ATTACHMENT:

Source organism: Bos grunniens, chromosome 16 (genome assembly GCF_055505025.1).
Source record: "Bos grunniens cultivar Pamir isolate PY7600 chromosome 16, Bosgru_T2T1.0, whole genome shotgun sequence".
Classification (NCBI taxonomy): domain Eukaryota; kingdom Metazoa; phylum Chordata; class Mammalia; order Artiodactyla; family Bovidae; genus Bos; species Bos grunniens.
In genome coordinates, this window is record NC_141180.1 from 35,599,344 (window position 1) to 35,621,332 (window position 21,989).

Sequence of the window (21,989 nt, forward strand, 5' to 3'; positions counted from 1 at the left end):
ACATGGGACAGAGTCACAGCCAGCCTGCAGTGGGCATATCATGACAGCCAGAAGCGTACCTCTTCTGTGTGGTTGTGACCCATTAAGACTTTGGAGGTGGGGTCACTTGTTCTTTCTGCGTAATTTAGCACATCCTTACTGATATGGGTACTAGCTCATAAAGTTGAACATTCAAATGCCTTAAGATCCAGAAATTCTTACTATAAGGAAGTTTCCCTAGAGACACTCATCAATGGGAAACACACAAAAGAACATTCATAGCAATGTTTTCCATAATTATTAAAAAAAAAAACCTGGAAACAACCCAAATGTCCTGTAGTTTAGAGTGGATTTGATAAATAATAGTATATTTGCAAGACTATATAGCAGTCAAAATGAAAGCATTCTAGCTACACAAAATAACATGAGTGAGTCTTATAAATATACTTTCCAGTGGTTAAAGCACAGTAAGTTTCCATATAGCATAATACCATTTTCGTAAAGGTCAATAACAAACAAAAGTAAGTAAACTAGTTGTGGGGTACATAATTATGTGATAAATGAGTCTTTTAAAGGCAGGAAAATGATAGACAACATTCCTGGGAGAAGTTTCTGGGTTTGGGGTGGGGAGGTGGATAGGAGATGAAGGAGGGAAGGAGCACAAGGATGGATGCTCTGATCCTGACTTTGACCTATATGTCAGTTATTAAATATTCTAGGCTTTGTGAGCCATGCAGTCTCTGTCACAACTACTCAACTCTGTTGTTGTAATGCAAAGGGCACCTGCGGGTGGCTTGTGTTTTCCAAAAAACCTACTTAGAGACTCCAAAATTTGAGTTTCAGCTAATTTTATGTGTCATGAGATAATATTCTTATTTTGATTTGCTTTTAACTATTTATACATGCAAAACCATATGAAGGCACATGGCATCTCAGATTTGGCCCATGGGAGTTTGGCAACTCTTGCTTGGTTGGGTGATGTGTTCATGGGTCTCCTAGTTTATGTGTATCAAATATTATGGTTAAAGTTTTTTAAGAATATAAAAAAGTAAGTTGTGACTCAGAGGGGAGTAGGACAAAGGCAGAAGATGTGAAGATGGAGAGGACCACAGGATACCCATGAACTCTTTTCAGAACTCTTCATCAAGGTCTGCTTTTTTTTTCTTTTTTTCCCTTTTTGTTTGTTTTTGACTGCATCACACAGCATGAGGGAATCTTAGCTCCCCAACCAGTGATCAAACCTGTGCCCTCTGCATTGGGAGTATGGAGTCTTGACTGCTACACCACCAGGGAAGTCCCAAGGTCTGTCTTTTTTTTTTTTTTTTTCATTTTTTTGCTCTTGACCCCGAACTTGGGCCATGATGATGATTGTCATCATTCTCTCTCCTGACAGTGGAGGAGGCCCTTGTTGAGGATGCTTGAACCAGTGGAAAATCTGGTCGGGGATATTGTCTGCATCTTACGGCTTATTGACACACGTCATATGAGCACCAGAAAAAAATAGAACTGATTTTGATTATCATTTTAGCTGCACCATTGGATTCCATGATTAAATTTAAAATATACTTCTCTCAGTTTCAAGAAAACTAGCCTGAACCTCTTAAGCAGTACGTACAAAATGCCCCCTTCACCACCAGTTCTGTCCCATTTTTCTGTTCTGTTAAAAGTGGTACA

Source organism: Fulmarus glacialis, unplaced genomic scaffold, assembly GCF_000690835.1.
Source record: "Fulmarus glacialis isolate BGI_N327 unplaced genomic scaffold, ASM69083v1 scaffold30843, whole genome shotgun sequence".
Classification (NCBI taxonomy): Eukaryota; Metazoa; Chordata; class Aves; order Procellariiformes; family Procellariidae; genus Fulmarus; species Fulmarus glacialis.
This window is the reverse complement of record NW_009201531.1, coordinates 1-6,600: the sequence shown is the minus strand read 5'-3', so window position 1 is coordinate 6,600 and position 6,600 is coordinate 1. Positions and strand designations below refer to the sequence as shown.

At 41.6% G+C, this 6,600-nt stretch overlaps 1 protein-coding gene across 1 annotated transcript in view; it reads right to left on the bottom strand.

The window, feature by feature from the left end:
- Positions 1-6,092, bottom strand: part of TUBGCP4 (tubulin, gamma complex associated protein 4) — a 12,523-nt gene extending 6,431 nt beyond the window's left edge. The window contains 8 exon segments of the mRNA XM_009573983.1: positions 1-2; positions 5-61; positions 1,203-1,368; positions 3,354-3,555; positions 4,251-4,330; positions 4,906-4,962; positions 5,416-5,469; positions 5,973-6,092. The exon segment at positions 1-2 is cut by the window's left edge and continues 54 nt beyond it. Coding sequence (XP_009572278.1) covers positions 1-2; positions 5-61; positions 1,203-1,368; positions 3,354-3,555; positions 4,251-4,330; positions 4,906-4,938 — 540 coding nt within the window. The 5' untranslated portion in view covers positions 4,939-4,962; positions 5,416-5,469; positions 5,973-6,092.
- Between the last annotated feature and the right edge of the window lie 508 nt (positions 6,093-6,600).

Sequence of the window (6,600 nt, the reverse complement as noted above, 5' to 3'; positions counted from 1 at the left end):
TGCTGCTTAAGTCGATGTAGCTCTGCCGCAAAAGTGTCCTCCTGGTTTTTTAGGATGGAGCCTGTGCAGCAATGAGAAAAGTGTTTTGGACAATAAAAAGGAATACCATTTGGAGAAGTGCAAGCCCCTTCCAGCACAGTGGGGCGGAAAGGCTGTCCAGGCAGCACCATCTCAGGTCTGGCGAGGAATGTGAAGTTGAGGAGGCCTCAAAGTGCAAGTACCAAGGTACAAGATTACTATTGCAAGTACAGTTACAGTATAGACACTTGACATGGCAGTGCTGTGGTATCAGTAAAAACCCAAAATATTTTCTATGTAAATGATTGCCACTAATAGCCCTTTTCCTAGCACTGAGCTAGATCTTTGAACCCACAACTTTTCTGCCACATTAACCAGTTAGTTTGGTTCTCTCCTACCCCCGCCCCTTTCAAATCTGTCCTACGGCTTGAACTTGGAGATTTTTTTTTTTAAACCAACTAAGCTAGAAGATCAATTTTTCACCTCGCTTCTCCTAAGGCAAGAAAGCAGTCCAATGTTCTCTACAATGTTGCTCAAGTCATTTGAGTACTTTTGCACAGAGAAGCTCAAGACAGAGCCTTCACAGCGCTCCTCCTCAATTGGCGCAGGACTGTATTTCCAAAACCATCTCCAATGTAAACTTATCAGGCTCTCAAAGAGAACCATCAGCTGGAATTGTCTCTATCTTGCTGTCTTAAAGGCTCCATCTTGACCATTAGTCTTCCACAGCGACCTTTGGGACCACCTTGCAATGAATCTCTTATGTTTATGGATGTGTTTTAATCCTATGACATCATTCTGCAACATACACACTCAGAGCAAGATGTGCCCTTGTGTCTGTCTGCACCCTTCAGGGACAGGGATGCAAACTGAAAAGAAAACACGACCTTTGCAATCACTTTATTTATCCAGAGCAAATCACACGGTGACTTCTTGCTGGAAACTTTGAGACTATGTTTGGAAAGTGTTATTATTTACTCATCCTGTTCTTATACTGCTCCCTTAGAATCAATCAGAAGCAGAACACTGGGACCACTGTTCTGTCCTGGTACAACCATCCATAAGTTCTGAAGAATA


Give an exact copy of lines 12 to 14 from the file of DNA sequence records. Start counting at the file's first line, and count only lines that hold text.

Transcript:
The window, feature by feature from the left end:
- Positions 1-6,092, bottom strand: part of TUBGCP4 (tubulin, gamma complex associated protein 4) — a 12,523-nt gene extending 6,431 nt beyond the window's left edge. The window contains 8 exon segments of the mRNA XM_009573983.1: positions 1-2; positions 5-61; positions 1,203-1,368; positions 3,354-3,555; positions 4,251-4,330; positions 4,906-4,962; positions 5,416-5,469; positions 5,973-6,092. The exon segment at positions 1-2 is cut by the window's left edge and continues 54 nt beyond it. Coding sequence (XP_009572278.1) covers positions 1-2; positions 5-61; positions 1,203-1,368; positions 3,354-3,555; positions 4,251-4,330; positions 4,906-4,938 — 540 coding nt within the window. The 5' untranslated portion in view covers positions 4,939-4,962; positions 5,416-5,469; positions 5,973-6,092.
- Between the last annotated feature and the right edge of the window lie 508 nt (positions 6,093-6,600).